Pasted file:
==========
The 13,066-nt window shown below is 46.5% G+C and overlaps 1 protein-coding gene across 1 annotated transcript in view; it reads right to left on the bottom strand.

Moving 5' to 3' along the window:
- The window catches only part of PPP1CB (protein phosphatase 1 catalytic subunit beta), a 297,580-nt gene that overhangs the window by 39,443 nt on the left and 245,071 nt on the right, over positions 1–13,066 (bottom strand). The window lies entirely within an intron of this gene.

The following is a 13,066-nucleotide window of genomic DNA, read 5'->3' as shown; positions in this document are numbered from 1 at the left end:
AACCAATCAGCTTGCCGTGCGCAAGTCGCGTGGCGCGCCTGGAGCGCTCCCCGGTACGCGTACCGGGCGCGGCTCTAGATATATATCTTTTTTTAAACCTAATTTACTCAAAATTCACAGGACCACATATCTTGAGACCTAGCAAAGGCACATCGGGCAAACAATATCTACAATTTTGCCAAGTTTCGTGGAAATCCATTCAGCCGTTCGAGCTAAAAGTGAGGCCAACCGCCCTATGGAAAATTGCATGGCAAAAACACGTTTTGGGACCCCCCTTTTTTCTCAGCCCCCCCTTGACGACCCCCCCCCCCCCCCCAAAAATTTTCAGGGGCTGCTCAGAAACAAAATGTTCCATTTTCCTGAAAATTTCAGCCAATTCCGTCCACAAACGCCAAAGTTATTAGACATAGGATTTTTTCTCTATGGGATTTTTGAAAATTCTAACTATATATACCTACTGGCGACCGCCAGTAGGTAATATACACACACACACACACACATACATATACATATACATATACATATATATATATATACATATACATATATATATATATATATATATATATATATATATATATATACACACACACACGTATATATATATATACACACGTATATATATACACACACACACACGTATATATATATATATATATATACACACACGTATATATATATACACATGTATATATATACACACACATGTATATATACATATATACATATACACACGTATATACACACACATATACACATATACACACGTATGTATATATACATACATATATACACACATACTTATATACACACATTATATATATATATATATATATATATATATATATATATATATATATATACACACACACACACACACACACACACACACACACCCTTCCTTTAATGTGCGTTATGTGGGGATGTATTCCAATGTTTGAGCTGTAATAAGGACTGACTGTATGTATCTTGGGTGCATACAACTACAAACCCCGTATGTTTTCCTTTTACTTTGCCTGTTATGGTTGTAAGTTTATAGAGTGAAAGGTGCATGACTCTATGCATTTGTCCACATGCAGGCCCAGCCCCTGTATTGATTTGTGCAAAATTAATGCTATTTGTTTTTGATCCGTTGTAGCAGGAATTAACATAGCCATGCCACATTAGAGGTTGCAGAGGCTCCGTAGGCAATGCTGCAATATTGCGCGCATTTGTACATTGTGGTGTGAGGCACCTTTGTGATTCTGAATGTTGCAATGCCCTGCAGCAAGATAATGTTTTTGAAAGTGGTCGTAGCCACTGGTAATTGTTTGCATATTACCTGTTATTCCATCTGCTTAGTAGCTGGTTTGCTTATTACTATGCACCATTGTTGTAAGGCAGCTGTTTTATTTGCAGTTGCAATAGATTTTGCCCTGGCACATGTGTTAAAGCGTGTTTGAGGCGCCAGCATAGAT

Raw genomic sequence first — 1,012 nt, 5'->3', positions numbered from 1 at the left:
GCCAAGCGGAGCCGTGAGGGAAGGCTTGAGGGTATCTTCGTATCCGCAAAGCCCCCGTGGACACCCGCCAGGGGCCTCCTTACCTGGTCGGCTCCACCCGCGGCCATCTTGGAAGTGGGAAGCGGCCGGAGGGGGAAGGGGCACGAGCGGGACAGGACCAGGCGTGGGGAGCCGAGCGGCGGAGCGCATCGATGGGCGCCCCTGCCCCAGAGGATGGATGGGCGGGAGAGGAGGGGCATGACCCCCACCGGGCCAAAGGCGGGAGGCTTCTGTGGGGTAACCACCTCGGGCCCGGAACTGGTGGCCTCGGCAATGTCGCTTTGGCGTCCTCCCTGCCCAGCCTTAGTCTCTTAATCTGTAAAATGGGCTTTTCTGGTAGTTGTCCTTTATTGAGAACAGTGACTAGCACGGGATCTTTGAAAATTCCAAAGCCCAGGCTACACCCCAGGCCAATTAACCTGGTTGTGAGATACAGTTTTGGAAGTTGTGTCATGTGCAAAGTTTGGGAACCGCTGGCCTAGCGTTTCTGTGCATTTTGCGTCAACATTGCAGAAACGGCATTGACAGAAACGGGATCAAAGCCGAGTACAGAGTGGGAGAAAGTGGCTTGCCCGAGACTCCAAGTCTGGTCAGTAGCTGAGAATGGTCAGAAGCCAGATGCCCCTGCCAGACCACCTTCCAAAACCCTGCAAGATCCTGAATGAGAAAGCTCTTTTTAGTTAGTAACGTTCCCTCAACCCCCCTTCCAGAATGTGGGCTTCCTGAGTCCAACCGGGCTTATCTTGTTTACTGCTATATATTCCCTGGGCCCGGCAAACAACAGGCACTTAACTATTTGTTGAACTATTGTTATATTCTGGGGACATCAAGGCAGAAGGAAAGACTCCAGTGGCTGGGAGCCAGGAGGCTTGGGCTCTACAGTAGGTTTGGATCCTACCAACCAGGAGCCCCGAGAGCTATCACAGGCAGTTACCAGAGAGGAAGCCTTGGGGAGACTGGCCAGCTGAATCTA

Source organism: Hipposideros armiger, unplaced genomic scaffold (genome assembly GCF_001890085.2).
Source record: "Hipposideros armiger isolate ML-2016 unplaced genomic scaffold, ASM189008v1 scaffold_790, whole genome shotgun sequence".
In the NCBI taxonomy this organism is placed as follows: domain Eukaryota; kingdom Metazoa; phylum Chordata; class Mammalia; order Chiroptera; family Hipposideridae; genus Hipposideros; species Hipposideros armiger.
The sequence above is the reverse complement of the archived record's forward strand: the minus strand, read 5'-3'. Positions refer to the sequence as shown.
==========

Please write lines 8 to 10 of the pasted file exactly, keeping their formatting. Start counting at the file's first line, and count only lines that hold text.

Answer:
Source organism: Hipposideros armiger, unplaced genomic scaffold (genome assembly GCF_001890085.2).
Source record: "Hipposideros armiger isolate ML-2016 unplaced genomic scaffold, ASM189008v1 scaffold_790, whole genome shotgun sequence".
In the NCBI taxonomy this organism is placed as follows: domain Eukaryota; kingdom Metazoa; phylum Chordata; class Mammalia; order Chiroptera; family Hipposideridae; genus Hipposideros; species Hipposideros armiger.